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Debut of New Cozy Mystery Series by G G Collins

Dead Editor File Available for Preorder

October 15, 2017 Pub Date
Available on Amazon

Funny how complicated life is until you’re in danger; then it’s all too simple.

Preston Endicott, Jr. was hated by most of his staff at Endicott Publishing, at least until he turned up dead in his locked executive office. Taylor Browning, the new mystery editor at the book publishing house, sees plenty of possible perps right in the office suite. But his employees were hardly the only people to count as suspects. His ex-wife wasn’t a fan either. Dominique Boucher, their bestselling author, just submitted her latest manuscript. It’s a locked-room mystery with a similar story line to the real life puzzle. About the only non-suspect is Taylor’s Abyssinian cat, Oscar who manages to get in enough trouble on the domestic front.

Taylor doesn’t know who to trust and discovers her own life is in jeopardy. One thing is certain. She can’t edit her way out of this one!

 

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Writing Cozy Mysteries

The Hazards of Writing a Cozy

by G G Collins          (Copyright 2017)

Available at Amazon September 15, 2017

Mystery cozies were originally just called mysteries. Even before Agatha Christie, there was Mary Roberts Rinehart. She introduced the “had I but known” device. I devoured  Rinehart’s books but soon attacked Christie’s as well. But I owe it all to a book by Shirley Jackson entitled We Have Always Lived in the Castle. The ending blew me away and it was my introduction to mysteries.

Cozies, a term introduced during the 1980s, have a few things in common. The murder happens “off screen” and is usually poison, a simple wallop to the head with say a candlestick or a clean shot without a lot of blood. Please no hollow R.I.P bullets, a .22 will do nicely.

These murders happened to people and in places where, well, these things just don’t happen: a mansion, bookstore or in my case a book publisher who specializes in mysteries. Did you see that coming? Often the sleuth is an amateur, although they can be a promising amateur.

In the early days, the emphasis was on the puzzle and the suspects. And everyone was and is suspect. The cats, recipes and delving into characters backgrounds and careers is a more modern concept. And if there is romance, it’s discreet. Like those kisses from the early movies that only allowed a 3-second kiss. And please, no bedroom scene unless you only see the lights go off from outside.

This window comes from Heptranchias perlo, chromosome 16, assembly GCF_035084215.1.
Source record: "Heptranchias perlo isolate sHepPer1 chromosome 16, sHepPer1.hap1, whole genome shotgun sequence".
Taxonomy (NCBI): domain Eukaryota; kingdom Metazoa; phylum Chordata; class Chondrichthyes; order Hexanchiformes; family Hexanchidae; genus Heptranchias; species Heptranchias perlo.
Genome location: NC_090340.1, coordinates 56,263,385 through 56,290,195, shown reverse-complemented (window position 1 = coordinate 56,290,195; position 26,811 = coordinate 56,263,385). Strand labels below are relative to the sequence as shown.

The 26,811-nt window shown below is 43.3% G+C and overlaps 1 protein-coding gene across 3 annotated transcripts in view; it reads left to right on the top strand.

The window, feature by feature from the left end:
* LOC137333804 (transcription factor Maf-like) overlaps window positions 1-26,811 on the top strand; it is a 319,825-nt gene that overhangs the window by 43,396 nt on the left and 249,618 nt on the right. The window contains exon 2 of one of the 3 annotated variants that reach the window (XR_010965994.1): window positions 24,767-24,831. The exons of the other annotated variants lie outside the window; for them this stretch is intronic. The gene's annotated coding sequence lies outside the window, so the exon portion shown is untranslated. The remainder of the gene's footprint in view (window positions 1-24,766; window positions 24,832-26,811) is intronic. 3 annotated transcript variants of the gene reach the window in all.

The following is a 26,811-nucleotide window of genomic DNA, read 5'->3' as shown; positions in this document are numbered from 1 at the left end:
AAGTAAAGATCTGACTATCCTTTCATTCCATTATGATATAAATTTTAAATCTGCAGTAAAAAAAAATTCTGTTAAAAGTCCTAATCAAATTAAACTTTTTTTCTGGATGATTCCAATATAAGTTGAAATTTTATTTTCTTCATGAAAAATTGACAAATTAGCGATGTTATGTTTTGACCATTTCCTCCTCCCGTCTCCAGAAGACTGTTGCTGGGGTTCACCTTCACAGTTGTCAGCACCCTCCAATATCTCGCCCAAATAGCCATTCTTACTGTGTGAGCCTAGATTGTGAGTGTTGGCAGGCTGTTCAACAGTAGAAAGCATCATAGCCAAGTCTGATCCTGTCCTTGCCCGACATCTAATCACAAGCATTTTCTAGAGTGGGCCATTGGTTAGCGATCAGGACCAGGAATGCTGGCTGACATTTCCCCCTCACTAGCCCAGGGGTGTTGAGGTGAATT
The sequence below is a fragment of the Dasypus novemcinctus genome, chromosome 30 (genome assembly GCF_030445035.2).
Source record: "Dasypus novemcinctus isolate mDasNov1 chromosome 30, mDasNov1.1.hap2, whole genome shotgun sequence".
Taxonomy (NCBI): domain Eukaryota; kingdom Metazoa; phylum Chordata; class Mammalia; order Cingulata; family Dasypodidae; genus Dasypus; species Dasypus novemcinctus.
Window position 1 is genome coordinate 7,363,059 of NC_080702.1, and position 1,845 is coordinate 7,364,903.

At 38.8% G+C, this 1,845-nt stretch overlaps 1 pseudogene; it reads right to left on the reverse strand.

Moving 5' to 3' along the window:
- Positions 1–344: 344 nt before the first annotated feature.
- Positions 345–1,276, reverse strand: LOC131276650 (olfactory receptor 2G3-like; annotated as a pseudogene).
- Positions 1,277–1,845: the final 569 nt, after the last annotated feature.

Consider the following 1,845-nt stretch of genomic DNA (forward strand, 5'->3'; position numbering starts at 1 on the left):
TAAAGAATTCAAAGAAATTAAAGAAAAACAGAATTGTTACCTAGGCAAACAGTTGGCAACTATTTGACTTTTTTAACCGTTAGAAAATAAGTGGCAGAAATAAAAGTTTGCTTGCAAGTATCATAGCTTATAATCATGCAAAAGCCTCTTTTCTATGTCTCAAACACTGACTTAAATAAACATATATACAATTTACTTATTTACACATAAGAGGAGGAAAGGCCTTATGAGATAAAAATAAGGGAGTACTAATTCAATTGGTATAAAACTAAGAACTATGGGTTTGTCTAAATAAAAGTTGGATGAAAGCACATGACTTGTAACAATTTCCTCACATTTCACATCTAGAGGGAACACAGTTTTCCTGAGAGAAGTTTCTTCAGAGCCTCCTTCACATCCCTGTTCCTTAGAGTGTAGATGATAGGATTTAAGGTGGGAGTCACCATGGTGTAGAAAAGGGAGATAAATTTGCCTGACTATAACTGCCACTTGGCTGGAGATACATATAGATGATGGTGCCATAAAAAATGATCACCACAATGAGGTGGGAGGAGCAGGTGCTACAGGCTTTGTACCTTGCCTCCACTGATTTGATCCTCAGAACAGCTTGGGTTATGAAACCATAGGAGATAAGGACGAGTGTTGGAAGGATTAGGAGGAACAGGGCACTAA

But here’s where I got into trouble; swearing! I admit it. I curse. And frankly, I don’t see how a someone who kills people would not use profanity. “Excuse me,” the killer said. “I’m going to cut your blankety-blank throat now.” Really?

Okay, I get it. Cozies are about having fun with murder. Someone gets the axe and we spend the rest of the book drinking tea, petting cats and maybe do a little baking until the perp is identified and all’s well with the world again.

My first cozy is due out in October 2017. I’m having a ball writing the Dead Editor File. But I’ve had a really difficult time, er, not cussing. I’ve even got my protagonist trying not to, you know; swear.

However, there is nothing I can do about her Abyssinian cat, Oscar. I’ve had the pleasure of sharing my life with an Aby, and believe me he could let loose with the four letter words; in Cat of course. He lives on in Oscar. Oscar is known to leave “surprises” for Taylor when he isn’t fed on time or in the way he’s grown accustom to dining.

So I’ll be washing my mouth out with soap and tossing quarters in the “swear jar” before the book is complete as I try to think of clever ways to not write well, you know.

And when I use the term “dang it,” well I think you’ll know what I was thinking. It’s the cozy way.

I hope you enjoy mystery editor Taylor Browning in her first outing in the Dead Editor File. Available on Amazon October 15, 2017.

 

New Release: Teen Equestrian Fiction

Flying Change Debuts July 14, 2017

“Every horse should be loved at least once in its life by a little girl.” — Unknown

At 14, Molly goes against her father’s wishes and gets a job at a local stable. Doing so will reveal a family secret kept for decades. But disappointing her dad isn’t the only challenge Molly will face. Her sister, the perfect one, isn’t so perfect. Any maybe riding is dangerous. Only time will tell if Molly has the courage she will need.

$2.99 at Amazon.

 

Coming Soon: G G Collins New Book Series

Teen Fiction & Cozy Mystery Series

New Teen Fiction debuts with “Flying Change” in July 2017.

 

Available Amazon Pre-Order

 

Fourteen-year-old Molly O’Connor aspires to become an Olympic equestrian. Despite her father’s disapproval, she lands a job at the Reintree Stables. It doesn’t hurt that the owner’s son is her age. Her work pays for riding lessons, but just when she sees her objective on the way to fruition two incidents occur that frighten her. Now she sees herself as a coward. Even the horse she loves can’t help her. The big riding career seems over before it began. Little does she know another test of her courage is coming, one where life hangs in the balance.